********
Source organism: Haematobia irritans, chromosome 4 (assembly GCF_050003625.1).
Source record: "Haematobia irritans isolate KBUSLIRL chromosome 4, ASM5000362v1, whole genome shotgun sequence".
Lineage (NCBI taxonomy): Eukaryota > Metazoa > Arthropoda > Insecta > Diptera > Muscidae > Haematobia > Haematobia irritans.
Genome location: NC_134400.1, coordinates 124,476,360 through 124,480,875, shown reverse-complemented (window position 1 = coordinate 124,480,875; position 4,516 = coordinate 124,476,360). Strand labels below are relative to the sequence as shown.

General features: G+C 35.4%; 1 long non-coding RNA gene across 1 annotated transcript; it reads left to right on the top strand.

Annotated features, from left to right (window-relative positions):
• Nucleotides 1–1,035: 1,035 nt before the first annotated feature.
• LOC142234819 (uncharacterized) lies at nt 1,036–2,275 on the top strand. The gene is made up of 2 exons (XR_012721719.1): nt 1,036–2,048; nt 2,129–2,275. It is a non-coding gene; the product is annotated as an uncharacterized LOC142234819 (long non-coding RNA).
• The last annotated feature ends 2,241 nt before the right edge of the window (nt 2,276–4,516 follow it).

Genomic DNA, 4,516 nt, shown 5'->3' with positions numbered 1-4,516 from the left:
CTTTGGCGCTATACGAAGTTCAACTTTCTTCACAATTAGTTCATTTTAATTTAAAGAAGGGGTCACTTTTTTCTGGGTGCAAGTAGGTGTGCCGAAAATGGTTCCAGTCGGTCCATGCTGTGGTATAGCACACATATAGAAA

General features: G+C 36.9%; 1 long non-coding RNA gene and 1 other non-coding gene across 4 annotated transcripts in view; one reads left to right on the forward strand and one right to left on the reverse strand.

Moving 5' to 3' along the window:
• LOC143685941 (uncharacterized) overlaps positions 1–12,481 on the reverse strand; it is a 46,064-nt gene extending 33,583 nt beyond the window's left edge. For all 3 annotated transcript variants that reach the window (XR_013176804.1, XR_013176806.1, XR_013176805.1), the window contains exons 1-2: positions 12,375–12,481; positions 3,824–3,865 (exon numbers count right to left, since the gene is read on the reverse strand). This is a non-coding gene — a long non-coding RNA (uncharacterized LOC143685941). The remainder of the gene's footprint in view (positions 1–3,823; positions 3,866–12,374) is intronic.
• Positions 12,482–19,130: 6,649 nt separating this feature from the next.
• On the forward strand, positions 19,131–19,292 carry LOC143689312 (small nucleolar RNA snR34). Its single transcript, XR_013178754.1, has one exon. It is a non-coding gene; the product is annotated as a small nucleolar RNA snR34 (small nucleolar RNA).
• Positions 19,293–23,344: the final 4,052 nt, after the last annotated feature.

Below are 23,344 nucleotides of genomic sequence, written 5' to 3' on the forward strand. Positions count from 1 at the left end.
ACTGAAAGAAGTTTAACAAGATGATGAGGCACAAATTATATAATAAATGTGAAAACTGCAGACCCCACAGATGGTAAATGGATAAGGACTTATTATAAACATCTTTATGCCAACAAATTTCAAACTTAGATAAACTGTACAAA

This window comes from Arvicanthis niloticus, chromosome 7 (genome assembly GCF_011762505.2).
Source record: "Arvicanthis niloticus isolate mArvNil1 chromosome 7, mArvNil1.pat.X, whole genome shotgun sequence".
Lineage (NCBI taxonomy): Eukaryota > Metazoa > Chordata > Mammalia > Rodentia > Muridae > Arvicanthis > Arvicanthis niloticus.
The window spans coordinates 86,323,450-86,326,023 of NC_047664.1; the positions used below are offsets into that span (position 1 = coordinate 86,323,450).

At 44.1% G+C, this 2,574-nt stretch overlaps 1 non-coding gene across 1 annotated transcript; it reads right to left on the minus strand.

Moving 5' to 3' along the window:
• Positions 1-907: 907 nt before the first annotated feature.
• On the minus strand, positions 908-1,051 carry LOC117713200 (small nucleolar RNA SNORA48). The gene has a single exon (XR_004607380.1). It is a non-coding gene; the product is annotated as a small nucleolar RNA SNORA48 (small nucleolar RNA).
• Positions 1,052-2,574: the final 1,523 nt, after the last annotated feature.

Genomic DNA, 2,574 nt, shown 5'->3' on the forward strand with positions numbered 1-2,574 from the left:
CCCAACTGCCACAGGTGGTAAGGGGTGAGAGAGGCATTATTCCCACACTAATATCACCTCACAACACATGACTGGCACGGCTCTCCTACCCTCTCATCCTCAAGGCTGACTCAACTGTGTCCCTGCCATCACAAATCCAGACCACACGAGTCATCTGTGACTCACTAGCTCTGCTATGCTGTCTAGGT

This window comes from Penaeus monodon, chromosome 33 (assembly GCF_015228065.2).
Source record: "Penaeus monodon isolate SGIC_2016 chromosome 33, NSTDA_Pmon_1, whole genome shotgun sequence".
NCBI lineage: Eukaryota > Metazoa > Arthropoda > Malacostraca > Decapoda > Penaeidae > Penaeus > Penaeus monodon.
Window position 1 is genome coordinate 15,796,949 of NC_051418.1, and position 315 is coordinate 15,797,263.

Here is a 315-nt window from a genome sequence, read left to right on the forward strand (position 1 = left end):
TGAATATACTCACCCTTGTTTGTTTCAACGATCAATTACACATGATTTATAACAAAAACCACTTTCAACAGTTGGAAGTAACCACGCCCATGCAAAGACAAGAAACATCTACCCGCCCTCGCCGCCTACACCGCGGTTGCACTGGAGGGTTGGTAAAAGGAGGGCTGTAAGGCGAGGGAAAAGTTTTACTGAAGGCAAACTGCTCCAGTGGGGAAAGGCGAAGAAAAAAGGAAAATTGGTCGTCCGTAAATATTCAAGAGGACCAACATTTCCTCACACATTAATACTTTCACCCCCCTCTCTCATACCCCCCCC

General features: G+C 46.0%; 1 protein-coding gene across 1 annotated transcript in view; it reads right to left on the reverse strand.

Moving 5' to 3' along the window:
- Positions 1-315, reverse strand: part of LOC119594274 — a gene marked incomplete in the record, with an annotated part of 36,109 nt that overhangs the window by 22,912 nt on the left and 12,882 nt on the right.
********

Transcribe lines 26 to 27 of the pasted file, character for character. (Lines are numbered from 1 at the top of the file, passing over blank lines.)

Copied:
• Positions 1-907: 907 nt before the first annotated feature.
• On the minus strand, positions 908-1,051 carry LOC117713200 (small nucleolar RNA SNORA48). The gene has a single exon (XR_004607380.1). It is a non-coding gene; the product is annotated as a small nucleolar RNA SNORA48 (small nucleolar RNA).